“You focus on the one thing,” Herbst says. “You don’t focus on the dive anymore. The one thing becomes everything. And I think with Dave it become the body, the body, the body.”
Before Andrews and Stojakovic started up, they peered once more into the void. This time they could see a light, but they couldn't tell who it was. Andrews took out an underwater slate and wrote, DID NOT MEET D + D, @ 150 [METERS] FOR 6 MIN. 1 LIGHT BELOW? NOT SURE D'S LIGHT OFF. On the way up, they passed Peter Herbst, and then Lo Vingerling, 60, another support diver, who were on their way down. They showed each the slate and continued ascending. They needed to get the slate to the surface.
Herbst is a bearish Afrikaner with unruly graying hair and a love of a good joke. He's also a first-rate diver who never shies from a tough job. The single light meant there was trouble, and without hesitation Herbst descended past his target of 275 feet. Whoever was underneath him might need help, and Shirley was one of his best friends. Just a little deeper, just a little deeper, he kept telling himself. As the diver got closer he found himself praying, Please, please, God, let it be Don.
Just past 400 feet, Herbst pulled even. It was Shirley. Sorry, Dave, Herbst silently apologized. He flashed Shirley the OK sign and got one back. Then Shirley asked Herbst for a slate. He scribbled on it for a second and returned it. It read, DAVE NOT COMING BACK. Now it really hit Herbst. No Deon. No Dave. Reflexively, he peered deep into the hole. He saw nothing, just blackness. He checked Shirley again, and Shirley indicated that he should head up. Lo Vingerling was the next diver to reach Shirley. He signaled that he would drop down to do a last sweep for Shaw. Shirley stopped him, then drew his hand across his throat.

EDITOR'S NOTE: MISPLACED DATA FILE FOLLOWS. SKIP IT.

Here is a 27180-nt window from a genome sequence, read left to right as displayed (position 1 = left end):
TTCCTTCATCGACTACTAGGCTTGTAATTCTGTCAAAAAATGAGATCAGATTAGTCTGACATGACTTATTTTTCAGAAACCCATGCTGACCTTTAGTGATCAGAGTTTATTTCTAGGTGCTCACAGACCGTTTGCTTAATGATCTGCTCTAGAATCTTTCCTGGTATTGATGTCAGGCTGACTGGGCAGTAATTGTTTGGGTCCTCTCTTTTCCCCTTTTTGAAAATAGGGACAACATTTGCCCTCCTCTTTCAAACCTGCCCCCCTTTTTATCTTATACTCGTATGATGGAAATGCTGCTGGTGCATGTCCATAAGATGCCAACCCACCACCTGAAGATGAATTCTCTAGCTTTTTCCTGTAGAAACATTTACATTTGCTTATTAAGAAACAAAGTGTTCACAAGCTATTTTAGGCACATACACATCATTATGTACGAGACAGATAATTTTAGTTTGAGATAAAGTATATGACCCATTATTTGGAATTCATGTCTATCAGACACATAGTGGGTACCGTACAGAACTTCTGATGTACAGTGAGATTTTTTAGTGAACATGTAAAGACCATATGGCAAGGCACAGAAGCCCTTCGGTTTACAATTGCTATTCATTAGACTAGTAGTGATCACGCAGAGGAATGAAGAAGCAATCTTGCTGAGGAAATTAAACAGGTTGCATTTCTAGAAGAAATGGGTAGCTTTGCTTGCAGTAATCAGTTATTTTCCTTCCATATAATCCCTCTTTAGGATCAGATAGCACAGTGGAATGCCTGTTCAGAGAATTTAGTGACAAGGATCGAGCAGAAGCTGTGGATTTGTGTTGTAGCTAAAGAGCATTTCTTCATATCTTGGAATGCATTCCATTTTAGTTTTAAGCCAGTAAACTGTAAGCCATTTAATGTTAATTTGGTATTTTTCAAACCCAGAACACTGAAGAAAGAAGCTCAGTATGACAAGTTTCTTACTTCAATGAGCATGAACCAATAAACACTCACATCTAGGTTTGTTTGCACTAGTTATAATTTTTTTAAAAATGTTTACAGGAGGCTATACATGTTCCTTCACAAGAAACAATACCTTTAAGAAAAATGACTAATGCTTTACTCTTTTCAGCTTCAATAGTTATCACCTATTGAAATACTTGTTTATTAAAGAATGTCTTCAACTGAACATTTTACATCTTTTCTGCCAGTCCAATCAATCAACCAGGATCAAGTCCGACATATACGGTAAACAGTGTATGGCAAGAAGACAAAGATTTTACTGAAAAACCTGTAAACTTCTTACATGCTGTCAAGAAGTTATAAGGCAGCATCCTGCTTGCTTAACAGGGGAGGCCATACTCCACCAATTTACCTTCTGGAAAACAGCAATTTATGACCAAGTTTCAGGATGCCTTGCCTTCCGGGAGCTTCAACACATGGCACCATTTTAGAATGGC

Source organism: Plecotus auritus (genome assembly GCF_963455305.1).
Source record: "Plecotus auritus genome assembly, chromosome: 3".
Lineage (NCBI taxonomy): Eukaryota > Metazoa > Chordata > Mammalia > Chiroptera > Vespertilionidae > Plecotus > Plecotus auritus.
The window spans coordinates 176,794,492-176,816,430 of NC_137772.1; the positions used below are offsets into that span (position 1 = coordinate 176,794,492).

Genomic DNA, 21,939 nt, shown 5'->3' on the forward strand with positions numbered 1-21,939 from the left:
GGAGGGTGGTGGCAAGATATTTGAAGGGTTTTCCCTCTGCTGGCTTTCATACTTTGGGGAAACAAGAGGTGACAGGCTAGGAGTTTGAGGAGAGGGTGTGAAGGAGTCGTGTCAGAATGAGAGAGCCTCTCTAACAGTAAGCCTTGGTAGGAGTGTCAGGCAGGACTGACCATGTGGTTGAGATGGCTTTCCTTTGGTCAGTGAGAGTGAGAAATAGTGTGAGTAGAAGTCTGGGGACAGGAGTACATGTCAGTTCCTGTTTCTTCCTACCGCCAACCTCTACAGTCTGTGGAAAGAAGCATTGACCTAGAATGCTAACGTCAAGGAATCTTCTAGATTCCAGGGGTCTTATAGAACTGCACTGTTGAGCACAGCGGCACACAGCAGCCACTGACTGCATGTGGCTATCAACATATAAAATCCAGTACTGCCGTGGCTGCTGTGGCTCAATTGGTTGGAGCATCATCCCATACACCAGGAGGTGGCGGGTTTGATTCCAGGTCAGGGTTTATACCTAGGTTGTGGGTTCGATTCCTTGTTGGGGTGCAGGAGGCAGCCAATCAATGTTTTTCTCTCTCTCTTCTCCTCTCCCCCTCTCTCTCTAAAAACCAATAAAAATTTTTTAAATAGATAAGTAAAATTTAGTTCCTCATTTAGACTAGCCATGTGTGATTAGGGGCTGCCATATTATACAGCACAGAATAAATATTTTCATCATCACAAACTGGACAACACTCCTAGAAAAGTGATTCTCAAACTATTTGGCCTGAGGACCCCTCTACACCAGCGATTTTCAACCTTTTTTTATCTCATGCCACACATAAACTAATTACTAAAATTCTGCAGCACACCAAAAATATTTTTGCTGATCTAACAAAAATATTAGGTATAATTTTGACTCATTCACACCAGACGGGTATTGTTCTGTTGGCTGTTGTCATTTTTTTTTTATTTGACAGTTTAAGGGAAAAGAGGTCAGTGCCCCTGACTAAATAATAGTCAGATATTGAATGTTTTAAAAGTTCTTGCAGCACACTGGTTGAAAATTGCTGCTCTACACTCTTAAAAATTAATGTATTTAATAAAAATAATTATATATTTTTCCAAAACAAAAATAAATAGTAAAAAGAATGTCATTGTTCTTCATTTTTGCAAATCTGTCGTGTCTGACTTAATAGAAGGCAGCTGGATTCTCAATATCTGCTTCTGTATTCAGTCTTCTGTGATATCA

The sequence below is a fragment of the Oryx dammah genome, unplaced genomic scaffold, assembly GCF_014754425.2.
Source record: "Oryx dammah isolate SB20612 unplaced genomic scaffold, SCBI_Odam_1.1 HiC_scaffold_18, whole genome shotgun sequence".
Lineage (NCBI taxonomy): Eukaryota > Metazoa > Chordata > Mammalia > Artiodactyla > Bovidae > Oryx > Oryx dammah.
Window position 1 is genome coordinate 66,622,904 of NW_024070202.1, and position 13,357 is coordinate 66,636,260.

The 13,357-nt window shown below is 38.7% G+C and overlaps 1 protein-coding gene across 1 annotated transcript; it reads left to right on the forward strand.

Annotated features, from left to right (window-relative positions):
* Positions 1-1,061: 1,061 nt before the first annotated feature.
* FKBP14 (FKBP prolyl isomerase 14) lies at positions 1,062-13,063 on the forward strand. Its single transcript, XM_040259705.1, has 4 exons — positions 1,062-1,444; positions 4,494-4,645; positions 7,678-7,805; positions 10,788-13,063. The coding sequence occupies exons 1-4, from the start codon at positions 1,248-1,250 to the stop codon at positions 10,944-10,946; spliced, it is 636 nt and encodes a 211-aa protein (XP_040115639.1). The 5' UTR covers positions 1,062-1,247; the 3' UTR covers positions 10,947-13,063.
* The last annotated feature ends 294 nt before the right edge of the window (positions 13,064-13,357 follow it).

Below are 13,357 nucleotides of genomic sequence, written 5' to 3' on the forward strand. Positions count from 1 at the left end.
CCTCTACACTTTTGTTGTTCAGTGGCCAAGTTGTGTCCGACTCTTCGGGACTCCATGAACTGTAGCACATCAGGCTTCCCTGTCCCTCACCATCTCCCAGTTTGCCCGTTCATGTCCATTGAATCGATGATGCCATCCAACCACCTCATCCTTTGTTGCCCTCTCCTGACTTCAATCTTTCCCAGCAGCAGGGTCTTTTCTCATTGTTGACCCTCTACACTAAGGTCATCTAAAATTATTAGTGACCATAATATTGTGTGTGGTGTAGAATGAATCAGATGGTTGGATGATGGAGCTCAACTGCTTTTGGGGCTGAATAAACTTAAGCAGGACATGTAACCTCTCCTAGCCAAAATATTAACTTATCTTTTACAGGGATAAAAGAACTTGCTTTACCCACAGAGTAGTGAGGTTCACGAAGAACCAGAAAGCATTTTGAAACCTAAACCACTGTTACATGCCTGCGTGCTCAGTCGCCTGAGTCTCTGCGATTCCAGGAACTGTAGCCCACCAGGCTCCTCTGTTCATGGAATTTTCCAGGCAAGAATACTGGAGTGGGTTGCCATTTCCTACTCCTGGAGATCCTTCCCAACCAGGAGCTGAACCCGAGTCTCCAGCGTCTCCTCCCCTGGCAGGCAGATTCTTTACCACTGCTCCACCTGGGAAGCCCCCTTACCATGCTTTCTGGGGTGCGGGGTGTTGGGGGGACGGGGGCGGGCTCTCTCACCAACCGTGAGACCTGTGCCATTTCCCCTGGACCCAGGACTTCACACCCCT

On the surface, the Dreyers waited nervously. It had been more than an hour since Shaw submerged, and the police divers were due to return with their son's body any minute. Theo wrapped his arms around Marie, and they peered into the dark pool. A nervous hush settled over the group. It was broken by the rattling of stones inside a plastic Energade bottle. The bottle was attached to a line dropping 20 feet into the hole, so that the divers could send slates up as they sat decompressing.
It was the slate from Andrews and Stojakovic, and was passed to van Schaik. Somehow, instead of "1 light below," van Schaik understood the slate to read "no lights below." She assumed it was saying that both Shaw and Shirley were gone. Within minutes, the police divers surfaced, empty-handed. In an instant, the entire, noble enterprise fell apart. Divers were dying. There was 30 seconds of stunned silence around the hole, then van Schaik calmly announced, "OK, we are on our emergency plan."
Within 20 minutes another slate arrived. It was from Shirley, and it had been raced to the surface by the next diver to reach him, Stephen Sander, 39, a former police-special-forces diver. DAVE NOT COMING BACK, it stated bluntly, repeating the slate Shirley had given to Herbst. On the flip side it detailed Shirley's new decompression profile. Van Schaik felt some relief—one of her two dead divers was alive—but glancing at the figures on the slate, she could see that Shirley had gone very deep and would run the risk of getting bent as he came up.
For the Dreyers it had been a tragic half-hour. A day that had started out promising the recovery of their son's body was now going to end with Shaw and Deon both at the bottom of Bushman's Hole. The Dreyers backed away from the water, helpless to do anything, and made their way to the farmhouse. Marie was in agony, crying and thinking about Shaw's wife and family. She wandered into Shaw's room and saw his shoes, wallet, cell phone, and clothes, all neatly laid out. It's like he's coming back soon to use it all again, Marie thought. But she knew he wasn't.
Derek Hughes, an underwater cameraman who was working with Gordon Hiles, also left. Before the dive, Shaw had asked him to call Michael Vickers, the Shaws' minister, if there was trouble. Hughes climbed to the top of the crater to get cell-phone reception and placed the call. Vickers asked him if he was sure Shaw wasn't coming back. Hughes waited another two hours before making the trip up the crater to call Vickers again. He was sure.